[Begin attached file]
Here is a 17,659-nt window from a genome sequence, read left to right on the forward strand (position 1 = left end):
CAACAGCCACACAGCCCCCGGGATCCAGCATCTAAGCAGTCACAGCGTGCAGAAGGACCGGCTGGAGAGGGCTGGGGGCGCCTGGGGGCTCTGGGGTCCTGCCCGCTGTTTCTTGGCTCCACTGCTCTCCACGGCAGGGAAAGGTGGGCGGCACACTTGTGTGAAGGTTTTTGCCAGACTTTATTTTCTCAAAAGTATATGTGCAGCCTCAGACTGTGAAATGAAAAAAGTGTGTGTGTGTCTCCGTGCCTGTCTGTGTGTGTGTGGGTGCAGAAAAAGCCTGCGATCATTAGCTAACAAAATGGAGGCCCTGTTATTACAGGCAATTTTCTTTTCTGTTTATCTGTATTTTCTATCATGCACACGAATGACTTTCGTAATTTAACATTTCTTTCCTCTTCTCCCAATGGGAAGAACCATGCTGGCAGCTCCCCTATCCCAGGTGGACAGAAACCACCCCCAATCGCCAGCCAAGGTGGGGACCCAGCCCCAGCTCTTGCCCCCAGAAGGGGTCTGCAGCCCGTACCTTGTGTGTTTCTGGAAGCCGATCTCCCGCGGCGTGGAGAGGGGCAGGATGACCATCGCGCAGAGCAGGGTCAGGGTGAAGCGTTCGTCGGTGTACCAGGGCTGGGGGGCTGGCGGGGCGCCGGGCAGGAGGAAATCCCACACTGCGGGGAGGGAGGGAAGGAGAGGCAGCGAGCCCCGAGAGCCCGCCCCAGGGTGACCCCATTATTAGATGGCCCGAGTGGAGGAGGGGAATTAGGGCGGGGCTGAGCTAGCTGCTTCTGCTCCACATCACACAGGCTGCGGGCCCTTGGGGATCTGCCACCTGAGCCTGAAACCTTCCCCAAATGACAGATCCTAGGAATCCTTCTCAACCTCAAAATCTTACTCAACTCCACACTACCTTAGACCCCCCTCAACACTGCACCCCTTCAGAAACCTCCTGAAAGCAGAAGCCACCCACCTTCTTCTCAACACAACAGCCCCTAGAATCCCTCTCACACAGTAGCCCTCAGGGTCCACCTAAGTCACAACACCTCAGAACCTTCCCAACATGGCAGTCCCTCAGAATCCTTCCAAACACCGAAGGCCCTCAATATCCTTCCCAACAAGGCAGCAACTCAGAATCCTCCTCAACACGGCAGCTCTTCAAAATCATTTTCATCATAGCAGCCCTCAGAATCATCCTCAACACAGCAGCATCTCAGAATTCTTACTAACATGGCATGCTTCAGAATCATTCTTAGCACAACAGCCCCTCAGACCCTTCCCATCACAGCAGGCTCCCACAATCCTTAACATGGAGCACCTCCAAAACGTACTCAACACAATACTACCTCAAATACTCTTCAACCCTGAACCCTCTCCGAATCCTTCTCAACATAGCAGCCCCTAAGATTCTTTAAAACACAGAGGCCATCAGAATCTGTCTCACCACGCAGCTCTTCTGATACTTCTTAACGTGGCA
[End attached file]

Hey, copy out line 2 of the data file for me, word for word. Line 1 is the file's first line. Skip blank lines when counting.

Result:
CAACAGCCACACAGCCCCCGGGATCCAGCATCTAAGCAGTCACAGCGTGCAGAAGGACCGGCTGGAGAGGGCTGGGGGCGCCTGGGGGCTCTGGGGTCCTGCCCGCTGTTTCTTGGCTCCACTGCTCTCCACGGCAGGGAAAGGTGGGCGGCACACTTGTGTGAAGGTTTTTGCCAGACTTTATTTTCTCAAAAGTATATGTGCAGCCTCAGACTGTGAAATGAAAAAAGTGTGTGTGTGTCTCCGTGCCTGTCTGTGTGTGTGTGGGTGCAGAAAAAGCCTGCGATCATTAGCTAACAAAATGGAGGCCCTGTTATTACAGGCAATTTTCTTTTCTGTTTATCTGTATTTTCTATCATGCACACGAATGACTTTCGTAATTTAACATTTCTTTCCTCTTCTCCCAATGGGAAGAACCATGCTGGCAGCTCCCCTATCCCAGGTGGACAGAAACCACCCCCAATCGCCAGCCAAGGTGGGGACCCAGCCCCAGCTCTTGCCCCCAGAAGGGGTCTGCAGCCCGTACCTTGTGTGTTTCTGGAAGCCGATCTCCCGCGGCGTGGAGAGGGGCAGGATGACCATCGCGCAGAGCAGGGTCAGGGTGAAGCGTTCGTCGGTGTACCAGGGCTGGGGGGCTGGCGGGGCGCCGGGCAGGAGGAAATCCCACACTGCGGGGAGGGAGGGAAGGAGAGGCAGCGAGCCCCGAGAGCCCGCCCCAGGGTGACCCCATTATTAGATGGCCCGAGTGGAGGAGGGGAATTAGGGCGGGGCTGAGCTAGCTGCTTCTGCTCCACATCACACAGGCTGCGGGCCCTTGGGGATCTGCCACCTGAGCCTGAAACCTTCCCCAAATGACAGATCCTAGGAATCCTTCTCAACCTCAAAATCTTACTCAACTCCACACTACCTTAGACCCCCCTCAACACTGCACCCCTTCAGAAACCTCCTGAAAGCAGAAGCCACCCACCTTCTTCTCAACACAACAGCCCCTAGAATCCCTCTCACACAGTAGCCCTCAGGGTCCACCTAAGTCACAACACCTCAGAACCTTCCCAACATGGCAGTCCCTCAGAATCCTTCCAAACACCGAAGGCCCTCAATATCCTTCCCAACAAGGCAGCAACTCAGAATCCTCCTCAACACGGCAGCTCTTCAAAATCATTTTCATCATAGCAGCCCTCAGAATCATCCTCAACACAGCAGCATCTCAGAATTCTTACTAACATGGCATGCTTCAGAATCATTCTTAGCACAACAGCCCCTCAGACCCTTCCCATCACAGCAGGCTCCCACAATCCTTAACATGGAGCACCTCCAAAACGTACTCAACACAATACTACCTCAAATACTCTTCAACCCTGAACCCTCTCCGAATCCTTCTCAACATAGCAGCCCCTAAGATTCTTTAAAACACAGAGGCCATCAGAATCTGTCTCACCACGCAGCTCTTCTGATACTTCTTAACGTGGCA